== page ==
IOM Reports on Clinical and Translational Science Awards Program

Today, the Institute of Medicine (IOM) released a report — requested by NIH at the urging of Congress — on the Clinical and Translational Science Awards (CTSA) program. The IOM found that the CTSAs are making considerable contributions to the advancement of clinical and translational research, helping to bridge the so-called “valley of death,” and made seven recommendations to build on success, including the following:

  1. Strengthen NCATS leadership/oversight of the CTSA Program
  2. Reconfigure and streamline the CTSA Consortium
  3. Build on the strengths of individual CTSAs across the spectrum of clinical and translational research
  4. Formalize and standardize evaluation processes for individual CTSAs and the CTSA Program
  5. Advance innovation in education and training programs
  6. Ensure community engagement in all phases of research
  7. Strengthen clinical and translational research relevant to child health

Dr. Christopher Austin, Director of the National Center for Advancing Translational Sciences, which administers the CTSAs, issued a statement that fully endorsed the recommendations and set a path for implementation.

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IOM Report on Access to Oral Health Care Recommends Increased Research

In an event at the National Press Club, earlier today, the Institute of Medicine’s (IOM) Committee on Oral Health Access to Services released its final report.  The study, sponsored by the Health Resources and Services Administration and the California HealthCare Foundation, finds that millions of Americans fail to receive adequate dental care because of “persistent and systemic” barriers to access.  The report makes six primary recommendations to increase access, notably calling for new measures of quality and efficiency as well as increased research leading to new methods of delivery and care. According to the report:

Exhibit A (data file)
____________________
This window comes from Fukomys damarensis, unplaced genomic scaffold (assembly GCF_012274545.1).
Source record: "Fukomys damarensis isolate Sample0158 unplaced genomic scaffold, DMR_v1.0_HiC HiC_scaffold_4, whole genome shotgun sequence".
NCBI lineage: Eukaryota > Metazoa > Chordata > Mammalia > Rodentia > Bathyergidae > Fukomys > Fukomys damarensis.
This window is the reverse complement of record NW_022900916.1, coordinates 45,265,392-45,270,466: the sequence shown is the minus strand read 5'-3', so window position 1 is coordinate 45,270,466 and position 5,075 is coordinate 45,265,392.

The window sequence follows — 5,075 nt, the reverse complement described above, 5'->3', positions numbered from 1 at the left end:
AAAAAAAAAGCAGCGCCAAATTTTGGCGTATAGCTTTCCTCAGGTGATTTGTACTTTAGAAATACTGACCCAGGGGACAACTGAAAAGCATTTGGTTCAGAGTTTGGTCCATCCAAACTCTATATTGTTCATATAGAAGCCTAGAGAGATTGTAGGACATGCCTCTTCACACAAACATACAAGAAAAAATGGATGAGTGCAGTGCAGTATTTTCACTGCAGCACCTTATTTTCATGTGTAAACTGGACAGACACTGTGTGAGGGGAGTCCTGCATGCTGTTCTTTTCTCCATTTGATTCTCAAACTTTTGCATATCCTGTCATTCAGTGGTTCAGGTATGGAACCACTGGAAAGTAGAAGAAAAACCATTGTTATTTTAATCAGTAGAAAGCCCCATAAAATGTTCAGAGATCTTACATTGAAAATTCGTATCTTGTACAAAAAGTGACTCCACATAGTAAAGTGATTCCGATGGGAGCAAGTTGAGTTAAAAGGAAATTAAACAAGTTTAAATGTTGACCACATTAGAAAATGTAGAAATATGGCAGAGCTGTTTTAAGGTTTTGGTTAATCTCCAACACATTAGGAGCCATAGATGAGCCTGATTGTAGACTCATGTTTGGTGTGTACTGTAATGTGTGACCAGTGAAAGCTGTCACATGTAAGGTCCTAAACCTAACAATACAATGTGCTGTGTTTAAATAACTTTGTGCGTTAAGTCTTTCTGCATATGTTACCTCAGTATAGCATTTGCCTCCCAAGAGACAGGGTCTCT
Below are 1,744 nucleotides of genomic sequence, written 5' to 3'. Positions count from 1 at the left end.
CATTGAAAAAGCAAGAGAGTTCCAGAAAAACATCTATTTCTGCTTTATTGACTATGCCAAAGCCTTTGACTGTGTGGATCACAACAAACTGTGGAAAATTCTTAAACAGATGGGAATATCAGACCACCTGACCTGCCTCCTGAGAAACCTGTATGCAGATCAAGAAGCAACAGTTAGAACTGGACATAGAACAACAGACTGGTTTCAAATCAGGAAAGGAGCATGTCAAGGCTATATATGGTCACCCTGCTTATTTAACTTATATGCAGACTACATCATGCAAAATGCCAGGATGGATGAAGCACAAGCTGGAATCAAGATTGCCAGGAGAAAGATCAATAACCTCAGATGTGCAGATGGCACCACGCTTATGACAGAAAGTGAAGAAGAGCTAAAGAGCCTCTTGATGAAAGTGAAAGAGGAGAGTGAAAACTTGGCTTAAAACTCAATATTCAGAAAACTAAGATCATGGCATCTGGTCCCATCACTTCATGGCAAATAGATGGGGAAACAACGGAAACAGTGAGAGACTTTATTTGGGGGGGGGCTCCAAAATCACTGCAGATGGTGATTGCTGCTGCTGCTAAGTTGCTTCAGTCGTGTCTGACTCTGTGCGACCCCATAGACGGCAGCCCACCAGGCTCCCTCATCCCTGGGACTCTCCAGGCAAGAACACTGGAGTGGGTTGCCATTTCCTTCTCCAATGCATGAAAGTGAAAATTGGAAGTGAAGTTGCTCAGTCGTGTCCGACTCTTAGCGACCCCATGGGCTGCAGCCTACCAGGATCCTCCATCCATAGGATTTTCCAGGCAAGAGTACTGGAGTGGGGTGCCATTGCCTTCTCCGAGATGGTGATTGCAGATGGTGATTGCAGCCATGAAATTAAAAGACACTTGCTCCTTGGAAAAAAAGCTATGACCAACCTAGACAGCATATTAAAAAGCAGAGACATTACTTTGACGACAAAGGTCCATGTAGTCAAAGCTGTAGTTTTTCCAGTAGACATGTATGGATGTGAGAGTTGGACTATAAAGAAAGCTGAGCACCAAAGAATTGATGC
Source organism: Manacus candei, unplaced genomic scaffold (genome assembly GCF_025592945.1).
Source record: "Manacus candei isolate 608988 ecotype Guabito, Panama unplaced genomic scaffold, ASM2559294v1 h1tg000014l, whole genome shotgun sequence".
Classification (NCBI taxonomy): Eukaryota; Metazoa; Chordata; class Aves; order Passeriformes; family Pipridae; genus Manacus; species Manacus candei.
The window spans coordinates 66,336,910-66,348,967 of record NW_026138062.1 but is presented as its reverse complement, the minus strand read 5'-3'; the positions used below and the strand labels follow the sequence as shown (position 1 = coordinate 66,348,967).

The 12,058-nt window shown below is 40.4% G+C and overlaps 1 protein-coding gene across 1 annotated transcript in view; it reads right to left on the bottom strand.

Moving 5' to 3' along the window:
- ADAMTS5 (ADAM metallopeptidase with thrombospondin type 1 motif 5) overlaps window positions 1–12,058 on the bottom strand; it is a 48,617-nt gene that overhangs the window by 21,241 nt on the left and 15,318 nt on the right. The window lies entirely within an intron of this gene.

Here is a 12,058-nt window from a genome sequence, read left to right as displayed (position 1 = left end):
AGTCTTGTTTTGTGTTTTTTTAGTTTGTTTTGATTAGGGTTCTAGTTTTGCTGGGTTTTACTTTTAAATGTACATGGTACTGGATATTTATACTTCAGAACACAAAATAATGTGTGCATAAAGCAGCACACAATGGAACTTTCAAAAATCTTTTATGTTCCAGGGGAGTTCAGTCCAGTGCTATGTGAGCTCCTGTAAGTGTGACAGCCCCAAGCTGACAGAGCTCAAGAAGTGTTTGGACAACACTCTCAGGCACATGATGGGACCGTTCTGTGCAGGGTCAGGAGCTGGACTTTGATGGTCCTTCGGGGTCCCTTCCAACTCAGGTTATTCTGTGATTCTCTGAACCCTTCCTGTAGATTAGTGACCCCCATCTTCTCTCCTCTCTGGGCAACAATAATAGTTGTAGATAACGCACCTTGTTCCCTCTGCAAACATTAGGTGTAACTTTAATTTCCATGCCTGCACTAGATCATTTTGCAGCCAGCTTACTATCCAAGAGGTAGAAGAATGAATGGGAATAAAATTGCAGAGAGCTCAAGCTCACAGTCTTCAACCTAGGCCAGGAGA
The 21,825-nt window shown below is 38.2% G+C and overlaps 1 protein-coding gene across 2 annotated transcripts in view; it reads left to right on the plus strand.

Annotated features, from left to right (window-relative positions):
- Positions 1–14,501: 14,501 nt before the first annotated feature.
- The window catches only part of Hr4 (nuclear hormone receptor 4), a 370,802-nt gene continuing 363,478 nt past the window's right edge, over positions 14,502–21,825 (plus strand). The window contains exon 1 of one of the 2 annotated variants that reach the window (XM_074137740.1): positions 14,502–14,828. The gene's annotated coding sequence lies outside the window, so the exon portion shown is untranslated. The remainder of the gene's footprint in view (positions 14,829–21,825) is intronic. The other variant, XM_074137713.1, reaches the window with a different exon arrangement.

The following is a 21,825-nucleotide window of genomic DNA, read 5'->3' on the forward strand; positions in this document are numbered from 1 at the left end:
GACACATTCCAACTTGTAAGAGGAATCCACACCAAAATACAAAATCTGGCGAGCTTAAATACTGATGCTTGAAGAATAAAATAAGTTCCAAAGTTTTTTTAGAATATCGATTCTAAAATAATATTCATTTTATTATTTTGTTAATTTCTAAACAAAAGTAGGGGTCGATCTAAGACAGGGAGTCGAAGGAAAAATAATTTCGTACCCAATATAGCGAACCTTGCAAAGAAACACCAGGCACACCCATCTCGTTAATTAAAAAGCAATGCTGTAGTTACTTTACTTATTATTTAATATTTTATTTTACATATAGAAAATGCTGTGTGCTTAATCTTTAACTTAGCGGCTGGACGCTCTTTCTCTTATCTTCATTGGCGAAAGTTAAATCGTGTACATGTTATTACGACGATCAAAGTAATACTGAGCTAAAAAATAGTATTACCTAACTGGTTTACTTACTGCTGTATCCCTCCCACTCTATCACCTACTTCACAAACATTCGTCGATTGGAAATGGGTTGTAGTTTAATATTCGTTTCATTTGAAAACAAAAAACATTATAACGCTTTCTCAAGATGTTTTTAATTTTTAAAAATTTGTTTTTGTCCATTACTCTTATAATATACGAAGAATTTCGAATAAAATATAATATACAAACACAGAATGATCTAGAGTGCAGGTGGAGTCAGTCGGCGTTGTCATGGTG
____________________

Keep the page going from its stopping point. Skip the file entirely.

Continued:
“The committee identified a deficiency in the collection, analysis, and use of data related to oral health. For example, the paucity of oral health quality measures limits the findings that can be drawn regarding the relationship between specific services and procedures and longer-term oral health outcomes. Congress, federal agencies, including HHS, and private foundations should support oral health research and evaluation of: new methods and technologies for the delivery of oral health care to vulnerable and underserved populations; measures of access, quality, and outcomes; and payment and regulatory systems.”

In its conclusion, the Committee calls on leaders at all levels of government to work in concert with the oral health community to implement report recommendations. At numerous points during the question and answer period, panelists were asked to address the likelihood of implementing its recommendations in a climate that is hostile to increased spending and new initiatives. Panelists stated a belief that existing federal agency funds within the public health portfolio could be realigned to support many of the suggestions offered by the Committee. However, they acknowledged that the current fiscal and political climate in Washington, DC pose yet another challenge to access.